Forage Minute


Do you want to learn more about grassland conservation, invasive species, and grazing management? Make plans now to attend the 2022 Nebraska Grazing Conference in Kearney at the Younes Convention Center on Aug. 9 and 10.

A field tour kicks of the conference on Tuesday, Aug. 9 from 9:30 to 11:30 a.m. at the Cottonwood and Linder Waterfowl Production Areas located near Bertrand, Neb. Topics include conservation and grazing livestock management. There is no fee to attend the field tour.

Sessions on Tuesday afternoon include speakers presenting information on grazing lands topics related to conservation, collaborative adaptive management, and Old World bluestem, a relatively new invasive species in Nebraska.

On Tuesday evening, we will host a banquet with Steve Kenyon from Alberta, Canada, as the featured speaker.

The conference will conclude on Wednesday, Aug. 10, with sessions on grazing systems and wildlife management.

Sponsor and exhibitor booths will showcase new programs, equipment, and products to conference participants.

More specific info on the conference is available on the website of the Center for Grassland Studies at: under the News & Events tab.

We look forward to seeing you in person on Aug. 9 and 10 at the Younes Convention Center in Kearney, Neb.


Depending on where you are in the state, your meadows may be wet or bone dry and the grass is short. Many have already harvested their meadows while others are just getting started.

Subirrigated meadows in some parts of the state remain too wet to hay while most have had a good window to put it up for the first time in two or three years. If the cool-season grasses are short this year because of the challenging spring, they still may be high quality. As the summer progresses and the plants become more mature, the quality of the standing hay continues to decrease.

In the Sandhills, hay cut on Aug. 1 had a crude protein content of 6.4%, but can vary by year. Grazing in the winter may be the only option for wet meadows. Temporary fence and water may be another cost, but there will be no expense of putting up the hay. This also eliminates the risk of damaging the meadow from equipment or risking bales sitting in water until winter. Dry cows can do well during the winter grazing mature meadows, and may only require some protein supplementation to maintain body condition.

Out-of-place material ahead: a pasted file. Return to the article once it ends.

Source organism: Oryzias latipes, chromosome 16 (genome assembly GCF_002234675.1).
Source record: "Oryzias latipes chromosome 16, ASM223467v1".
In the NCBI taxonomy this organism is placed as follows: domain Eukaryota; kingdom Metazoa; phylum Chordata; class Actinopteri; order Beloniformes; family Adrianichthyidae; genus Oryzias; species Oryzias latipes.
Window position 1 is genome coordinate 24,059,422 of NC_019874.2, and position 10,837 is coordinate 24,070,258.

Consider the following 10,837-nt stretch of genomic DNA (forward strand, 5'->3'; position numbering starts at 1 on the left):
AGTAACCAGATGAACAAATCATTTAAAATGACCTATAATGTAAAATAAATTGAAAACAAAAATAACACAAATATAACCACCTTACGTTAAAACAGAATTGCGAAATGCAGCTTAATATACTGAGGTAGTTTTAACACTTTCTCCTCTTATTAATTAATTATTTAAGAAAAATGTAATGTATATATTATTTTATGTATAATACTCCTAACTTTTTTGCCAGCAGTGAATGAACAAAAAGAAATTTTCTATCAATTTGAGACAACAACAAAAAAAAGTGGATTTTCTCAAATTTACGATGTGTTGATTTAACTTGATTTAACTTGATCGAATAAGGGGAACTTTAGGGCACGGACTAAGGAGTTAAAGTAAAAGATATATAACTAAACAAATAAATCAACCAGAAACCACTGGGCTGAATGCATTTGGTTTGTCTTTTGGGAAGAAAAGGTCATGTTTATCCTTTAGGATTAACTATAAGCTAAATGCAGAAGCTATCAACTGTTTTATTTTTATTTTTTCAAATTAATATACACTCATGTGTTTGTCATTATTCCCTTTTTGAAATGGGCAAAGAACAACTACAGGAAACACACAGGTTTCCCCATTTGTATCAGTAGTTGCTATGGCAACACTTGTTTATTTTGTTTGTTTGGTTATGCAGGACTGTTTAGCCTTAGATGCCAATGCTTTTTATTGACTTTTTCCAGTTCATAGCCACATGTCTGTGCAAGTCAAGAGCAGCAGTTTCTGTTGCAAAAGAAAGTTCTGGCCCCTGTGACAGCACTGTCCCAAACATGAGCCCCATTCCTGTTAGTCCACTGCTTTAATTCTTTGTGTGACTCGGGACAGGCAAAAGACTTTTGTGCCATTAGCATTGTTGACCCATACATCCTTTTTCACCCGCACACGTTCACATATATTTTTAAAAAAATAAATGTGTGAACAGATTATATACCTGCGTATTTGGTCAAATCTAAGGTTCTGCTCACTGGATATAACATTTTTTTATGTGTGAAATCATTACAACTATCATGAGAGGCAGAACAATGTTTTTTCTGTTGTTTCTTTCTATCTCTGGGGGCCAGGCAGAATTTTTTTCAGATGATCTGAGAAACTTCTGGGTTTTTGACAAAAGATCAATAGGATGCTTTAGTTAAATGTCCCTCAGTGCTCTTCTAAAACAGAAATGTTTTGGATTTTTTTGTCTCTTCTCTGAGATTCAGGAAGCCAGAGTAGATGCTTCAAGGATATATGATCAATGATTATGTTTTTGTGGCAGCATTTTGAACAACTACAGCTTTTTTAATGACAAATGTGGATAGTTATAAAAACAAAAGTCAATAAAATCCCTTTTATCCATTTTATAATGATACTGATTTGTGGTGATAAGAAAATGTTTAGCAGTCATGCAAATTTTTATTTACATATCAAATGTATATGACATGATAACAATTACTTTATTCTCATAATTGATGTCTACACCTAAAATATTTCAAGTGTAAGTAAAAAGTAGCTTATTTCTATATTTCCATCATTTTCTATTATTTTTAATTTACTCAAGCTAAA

What if the hay can get put up but it’s put up late resulting in low quality hay? Regrowth after an early August cutting was measured in September and the regrowth contained 16.5% crude protein. This is a great grazing option for weaned calves or even dry cows if stocked correctly.

More meadows are being hayed this year than the last few years. With meadows that remain wet, these options may work better every year for an operation.


It can be a little tricky to put up good quality hay from summer annual grasses like sorghum-sudan hybrids, pearl millet, and forage sorghums. Here are some tips to help make sure these types of hay are of good quality and that hay is dry and will not heat or mold.

Nearly all problems making good summer annual grass or cane hay are caused by their stems. Stems are low in protein and energy, they are unbearably slow to dry, and the lower stems could contain potentially toxic nitrates.

There usually is a wide range of spring and early summer planting dates for these annuals but cutting early before plants become excessively tall is important. When cut at about 4 feet in height, stems are smaller, they’re eaten more readily, and the hay contains more protein and energy. Also, there is less plant volume. So, with smaller stems and fewer of them, the hay will dry quicker. Although you will have less tonnage when cutting early, you are creating more days for regrowth and a good second cutting.

Regardless of when you harvest though, cut it high, leaving 8 to 10 inches of stubble. Tall stubble pays off three ways – it helps plants begin regrowth quicker, it holds hay off the ground so air can help dry underneath, and it keeps many nitrates out in the field stubble rather than harvesting them all in your hay.

And finally, always crimp the hay. Even when stems are small, the waxy coating on the stems cause slow drying. But if you break open these stems by crimping, water will be able to escape and evaporate more quickly.

So cut it early, cut it high. Crimp the stems and they will dry.


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